A helicopter spent Thursday morning carefully putting air condition systems into place at JFK. It's part of the first-ever "construction-helicopter airlift" helping to build a new private, luxury terminal for pets at JFK Airport.
"Whether it be pet birds, or dogs and cats, they also have to undergo a process they have to be checked and for certain animals they need to be in a quarantine," said Dr. Aaron Perl, managing director at ARK Development. "And that's what we have here, a Department of Agriculture-approved quarantine facility.”
The project, called the ARK at JFK, will offer 24-hour grooming, health and spa services for feathered, or four-legged fliers. Ark Managing Director Dr. Aaron Perl says the project also got approval from the Port Authority to cater to larger animals.
"One of the main purposes is obviously competition horses, whether it's racehorses, show-jumping, but there's also the aspect of exporting cows, livestock, dairy cows particularly from the New York region to countries like China," said Perl.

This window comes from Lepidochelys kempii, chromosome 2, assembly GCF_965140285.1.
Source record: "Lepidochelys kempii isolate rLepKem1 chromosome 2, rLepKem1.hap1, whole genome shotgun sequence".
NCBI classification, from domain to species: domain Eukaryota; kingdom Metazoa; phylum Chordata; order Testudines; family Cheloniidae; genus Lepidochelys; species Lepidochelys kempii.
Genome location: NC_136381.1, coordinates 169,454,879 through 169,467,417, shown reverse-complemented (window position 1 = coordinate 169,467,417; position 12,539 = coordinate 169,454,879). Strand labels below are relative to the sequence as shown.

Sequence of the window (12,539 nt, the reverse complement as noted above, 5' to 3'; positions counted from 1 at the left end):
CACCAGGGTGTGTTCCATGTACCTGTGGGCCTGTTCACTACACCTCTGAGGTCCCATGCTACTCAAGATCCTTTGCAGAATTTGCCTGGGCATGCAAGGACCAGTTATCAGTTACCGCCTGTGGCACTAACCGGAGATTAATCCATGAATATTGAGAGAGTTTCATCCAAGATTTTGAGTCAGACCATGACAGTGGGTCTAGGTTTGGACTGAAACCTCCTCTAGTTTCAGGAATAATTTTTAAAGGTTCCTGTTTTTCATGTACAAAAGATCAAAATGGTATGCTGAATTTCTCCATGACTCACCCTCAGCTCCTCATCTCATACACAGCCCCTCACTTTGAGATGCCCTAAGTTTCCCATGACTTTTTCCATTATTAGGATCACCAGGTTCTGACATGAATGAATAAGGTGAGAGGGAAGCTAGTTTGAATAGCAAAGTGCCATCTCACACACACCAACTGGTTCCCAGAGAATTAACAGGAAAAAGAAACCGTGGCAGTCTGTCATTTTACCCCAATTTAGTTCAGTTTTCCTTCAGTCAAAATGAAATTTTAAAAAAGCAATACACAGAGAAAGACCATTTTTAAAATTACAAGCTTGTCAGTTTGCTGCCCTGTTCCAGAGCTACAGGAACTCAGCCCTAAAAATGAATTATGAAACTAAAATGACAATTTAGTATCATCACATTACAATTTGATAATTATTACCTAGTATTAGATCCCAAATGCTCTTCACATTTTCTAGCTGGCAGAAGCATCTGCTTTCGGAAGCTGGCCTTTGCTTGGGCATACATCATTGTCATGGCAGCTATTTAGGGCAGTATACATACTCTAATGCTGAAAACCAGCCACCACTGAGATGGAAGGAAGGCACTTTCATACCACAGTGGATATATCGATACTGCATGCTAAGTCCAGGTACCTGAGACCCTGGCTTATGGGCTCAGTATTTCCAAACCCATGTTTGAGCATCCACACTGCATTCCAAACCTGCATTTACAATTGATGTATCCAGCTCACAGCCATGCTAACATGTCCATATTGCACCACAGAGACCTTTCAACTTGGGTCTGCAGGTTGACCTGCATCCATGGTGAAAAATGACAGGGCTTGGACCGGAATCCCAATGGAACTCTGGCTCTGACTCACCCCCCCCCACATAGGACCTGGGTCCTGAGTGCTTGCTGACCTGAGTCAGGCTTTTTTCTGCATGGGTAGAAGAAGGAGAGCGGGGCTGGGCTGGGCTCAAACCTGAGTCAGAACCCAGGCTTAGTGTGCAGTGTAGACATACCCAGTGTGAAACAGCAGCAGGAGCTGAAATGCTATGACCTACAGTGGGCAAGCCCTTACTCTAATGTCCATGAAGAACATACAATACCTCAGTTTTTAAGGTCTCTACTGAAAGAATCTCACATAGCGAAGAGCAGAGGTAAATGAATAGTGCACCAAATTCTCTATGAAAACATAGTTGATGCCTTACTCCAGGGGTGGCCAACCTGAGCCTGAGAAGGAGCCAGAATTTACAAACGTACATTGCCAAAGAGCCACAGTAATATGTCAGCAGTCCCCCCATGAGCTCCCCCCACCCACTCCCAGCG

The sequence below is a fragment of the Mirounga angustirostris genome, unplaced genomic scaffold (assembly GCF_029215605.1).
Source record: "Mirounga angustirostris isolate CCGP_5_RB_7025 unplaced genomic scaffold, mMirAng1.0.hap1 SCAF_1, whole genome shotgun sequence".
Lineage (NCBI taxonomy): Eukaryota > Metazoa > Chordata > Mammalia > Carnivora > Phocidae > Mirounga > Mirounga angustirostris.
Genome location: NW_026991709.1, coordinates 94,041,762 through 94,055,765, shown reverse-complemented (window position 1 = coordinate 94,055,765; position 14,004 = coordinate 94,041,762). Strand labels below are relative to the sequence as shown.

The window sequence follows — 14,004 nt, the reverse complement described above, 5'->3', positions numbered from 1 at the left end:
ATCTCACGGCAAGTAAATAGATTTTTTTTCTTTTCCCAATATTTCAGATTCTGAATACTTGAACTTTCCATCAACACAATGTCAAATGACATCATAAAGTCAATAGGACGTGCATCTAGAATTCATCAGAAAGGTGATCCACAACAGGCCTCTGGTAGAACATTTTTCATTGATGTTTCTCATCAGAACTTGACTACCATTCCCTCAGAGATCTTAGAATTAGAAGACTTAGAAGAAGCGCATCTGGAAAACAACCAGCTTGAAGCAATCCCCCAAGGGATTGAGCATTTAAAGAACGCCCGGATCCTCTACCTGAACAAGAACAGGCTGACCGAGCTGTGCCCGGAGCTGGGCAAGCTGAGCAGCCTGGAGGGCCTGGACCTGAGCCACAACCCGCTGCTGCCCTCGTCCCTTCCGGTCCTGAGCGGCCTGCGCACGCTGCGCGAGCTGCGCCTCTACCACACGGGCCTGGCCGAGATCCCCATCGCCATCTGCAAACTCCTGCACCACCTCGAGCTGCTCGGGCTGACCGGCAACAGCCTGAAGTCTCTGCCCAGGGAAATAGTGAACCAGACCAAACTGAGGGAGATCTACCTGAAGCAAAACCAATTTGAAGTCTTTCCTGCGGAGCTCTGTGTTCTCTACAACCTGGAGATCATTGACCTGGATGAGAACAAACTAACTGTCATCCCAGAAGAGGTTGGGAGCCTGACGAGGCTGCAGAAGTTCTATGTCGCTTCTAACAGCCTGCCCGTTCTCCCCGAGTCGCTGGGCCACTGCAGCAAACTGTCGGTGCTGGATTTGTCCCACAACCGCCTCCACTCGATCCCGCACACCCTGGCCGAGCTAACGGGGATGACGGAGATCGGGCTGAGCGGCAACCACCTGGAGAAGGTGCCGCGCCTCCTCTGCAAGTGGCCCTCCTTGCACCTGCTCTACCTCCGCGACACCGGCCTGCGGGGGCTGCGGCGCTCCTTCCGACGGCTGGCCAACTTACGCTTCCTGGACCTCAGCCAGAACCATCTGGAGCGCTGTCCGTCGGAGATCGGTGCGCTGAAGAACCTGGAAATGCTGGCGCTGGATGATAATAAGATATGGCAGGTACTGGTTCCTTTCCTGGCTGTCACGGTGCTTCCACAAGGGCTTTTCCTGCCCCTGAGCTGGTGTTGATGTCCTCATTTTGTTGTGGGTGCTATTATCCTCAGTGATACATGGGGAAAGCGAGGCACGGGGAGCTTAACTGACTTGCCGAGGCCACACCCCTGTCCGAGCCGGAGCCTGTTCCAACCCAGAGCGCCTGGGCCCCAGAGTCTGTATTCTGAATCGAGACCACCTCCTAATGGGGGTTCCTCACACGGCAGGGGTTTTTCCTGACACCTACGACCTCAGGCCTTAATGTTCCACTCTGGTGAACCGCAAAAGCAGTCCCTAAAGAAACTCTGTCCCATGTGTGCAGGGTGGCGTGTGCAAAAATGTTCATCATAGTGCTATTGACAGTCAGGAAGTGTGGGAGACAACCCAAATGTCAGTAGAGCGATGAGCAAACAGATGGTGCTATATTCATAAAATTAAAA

"It's really a milestone because we've had to overcame a lot of obstacles," said Wayne Lawrence, Jr., senior project manager at Holt Construction.
One hurdle is building a special air-conditioned system suitable for a wide-range of wildlife. Backers announced the project in 2012, at an estimated cost of $32 million. But costs have since ballooned to $50 million. Organizers say that’s because the project expanded for tenants like Air France.
The construction teams will be done with helicopters and hard hats within a month or two. And Perl says the Ark will be fully operational by October, with partners like 'Paradise 4 Paws' in-house.
"They're famous for their bone-shaped dog pools, their executive suites, flat beds, flat-screen TVs, web-cams," said Perl. "So it's really the deluxe treatment for pet parents planning to fly."
The ARK is expected to create 150 jobs and bring more than $100 million in rental income for the Port Authority, over its 32-year lease.